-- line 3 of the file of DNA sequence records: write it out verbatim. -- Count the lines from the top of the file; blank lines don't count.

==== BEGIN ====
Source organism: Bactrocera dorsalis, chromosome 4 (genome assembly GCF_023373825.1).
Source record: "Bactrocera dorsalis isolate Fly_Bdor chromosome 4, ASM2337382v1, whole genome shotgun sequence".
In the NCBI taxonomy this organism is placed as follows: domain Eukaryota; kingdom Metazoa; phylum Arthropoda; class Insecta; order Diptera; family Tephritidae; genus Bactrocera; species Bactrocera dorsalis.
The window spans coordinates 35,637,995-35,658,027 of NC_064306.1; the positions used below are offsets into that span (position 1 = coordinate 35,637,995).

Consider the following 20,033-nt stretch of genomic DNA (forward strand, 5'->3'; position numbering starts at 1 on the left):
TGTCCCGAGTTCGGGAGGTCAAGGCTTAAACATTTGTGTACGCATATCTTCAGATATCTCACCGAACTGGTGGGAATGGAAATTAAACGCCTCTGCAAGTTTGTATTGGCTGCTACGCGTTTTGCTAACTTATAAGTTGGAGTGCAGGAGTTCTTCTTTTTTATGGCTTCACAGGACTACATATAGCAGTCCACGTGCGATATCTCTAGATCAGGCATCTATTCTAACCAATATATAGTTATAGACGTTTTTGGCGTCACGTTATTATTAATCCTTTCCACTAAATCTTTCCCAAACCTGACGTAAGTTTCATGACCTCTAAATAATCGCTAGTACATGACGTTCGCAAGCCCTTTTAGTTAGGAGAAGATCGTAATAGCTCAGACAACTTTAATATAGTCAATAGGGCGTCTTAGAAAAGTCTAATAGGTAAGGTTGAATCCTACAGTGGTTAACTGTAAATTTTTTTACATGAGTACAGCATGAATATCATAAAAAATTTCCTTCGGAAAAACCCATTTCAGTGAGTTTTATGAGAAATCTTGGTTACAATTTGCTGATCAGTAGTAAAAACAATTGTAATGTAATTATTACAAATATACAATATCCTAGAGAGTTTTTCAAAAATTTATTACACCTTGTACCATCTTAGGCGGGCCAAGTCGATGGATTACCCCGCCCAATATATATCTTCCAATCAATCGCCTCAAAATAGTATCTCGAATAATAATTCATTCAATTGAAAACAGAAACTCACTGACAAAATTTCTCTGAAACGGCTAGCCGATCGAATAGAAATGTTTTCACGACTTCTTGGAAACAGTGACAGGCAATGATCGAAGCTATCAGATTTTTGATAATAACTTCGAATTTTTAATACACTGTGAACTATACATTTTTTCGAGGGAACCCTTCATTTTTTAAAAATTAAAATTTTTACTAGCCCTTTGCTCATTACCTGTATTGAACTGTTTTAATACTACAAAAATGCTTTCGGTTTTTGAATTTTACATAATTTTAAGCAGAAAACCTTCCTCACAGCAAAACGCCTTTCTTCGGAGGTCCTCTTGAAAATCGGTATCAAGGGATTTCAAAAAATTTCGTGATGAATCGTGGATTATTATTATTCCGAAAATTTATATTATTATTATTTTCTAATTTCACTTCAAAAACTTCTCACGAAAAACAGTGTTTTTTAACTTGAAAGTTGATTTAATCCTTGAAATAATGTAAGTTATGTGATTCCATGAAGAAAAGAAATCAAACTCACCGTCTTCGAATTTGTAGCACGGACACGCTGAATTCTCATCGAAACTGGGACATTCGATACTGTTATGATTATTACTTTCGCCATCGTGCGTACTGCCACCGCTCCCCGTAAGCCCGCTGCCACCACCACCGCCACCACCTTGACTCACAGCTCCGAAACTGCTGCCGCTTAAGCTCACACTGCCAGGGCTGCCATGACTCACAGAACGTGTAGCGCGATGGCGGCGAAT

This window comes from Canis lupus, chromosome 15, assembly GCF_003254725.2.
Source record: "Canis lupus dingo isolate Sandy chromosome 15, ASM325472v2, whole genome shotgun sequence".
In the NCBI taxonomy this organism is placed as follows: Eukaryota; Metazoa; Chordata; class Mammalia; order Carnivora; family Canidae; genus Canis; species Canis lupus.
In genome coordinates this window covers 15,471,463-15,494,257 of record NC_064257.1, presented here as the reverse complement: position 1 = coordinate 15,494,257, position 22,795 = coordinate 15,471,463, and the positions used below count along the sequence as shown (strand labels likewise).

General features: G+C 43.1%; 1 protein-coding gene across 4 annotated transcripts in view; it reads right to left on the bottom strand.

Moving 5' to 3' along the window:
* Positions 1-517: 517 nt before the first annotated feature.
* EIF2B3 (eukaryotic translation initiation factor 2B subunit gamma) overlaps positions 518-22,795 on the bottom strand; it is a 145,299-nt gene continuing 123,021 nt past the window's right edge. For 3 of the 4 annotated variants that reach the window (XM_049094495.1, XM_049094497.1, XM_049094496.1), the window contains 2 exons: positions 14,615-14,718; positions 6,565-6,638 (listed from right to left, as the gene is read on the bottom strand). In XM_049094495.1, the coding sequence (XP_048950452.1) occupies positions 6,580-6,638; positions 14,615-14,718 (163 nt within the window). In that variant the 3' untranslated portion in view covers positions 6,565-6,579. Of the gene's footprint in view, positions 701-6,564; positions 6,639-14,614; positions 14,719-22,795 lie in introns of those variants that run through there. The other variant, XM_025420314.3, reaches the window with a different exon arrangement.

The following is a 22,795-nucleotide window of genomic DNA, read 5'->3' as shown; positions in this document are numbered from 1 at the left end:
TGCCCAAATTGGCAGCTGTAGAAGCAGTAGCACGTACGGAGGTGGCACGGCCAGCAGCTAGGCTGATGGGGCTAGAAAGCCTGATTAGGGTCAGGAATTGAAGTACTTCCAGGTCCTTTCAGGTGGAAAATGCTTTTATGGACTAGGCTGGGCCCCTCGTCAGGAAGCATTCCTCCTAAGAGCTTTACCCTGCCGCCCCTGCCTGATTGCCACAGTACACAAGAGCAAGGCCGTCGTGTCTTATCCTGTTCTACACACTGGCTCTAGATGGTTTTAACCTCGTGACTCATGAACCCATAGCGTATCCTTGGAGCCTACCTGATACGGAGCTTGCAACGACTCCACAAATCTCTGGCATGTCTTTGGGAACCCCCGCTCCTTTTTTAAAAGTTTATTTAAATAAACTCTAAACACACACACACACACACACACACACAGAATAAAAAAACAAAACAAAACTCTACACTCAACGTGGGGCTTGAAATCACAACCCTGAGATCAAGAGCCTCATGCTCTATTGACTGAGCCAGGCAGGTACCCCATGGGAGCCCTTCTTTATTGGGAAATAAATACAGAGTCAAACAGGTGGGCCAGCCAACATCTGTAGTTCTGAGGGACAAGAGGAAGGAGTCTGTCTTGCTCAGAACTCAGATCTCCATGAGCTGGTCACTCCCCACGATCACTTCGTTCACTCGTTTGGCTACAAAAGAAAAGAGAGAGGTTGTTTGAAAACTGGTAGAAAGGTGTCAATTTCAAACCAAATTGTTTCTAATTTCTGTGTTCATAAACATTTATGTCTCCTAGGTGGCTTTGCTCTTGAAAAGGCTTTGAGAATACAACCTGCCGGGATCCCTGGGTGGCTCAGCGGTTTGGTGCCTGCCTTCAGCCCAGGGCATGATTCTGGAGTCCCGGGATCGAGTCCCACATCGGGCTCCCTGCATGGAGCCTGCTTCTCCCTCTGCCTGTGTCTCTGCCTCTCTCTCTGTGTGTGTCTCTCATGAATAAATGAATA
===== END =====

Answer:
In the NCBI taxonomy this organism is placed as follows: domain Eukaryota; kingdom Metazoa; phylum Arthropoda; class Insecta; order Diptera; family Tephritidae; genus Bactrocera; species Bactrocera dorsalis.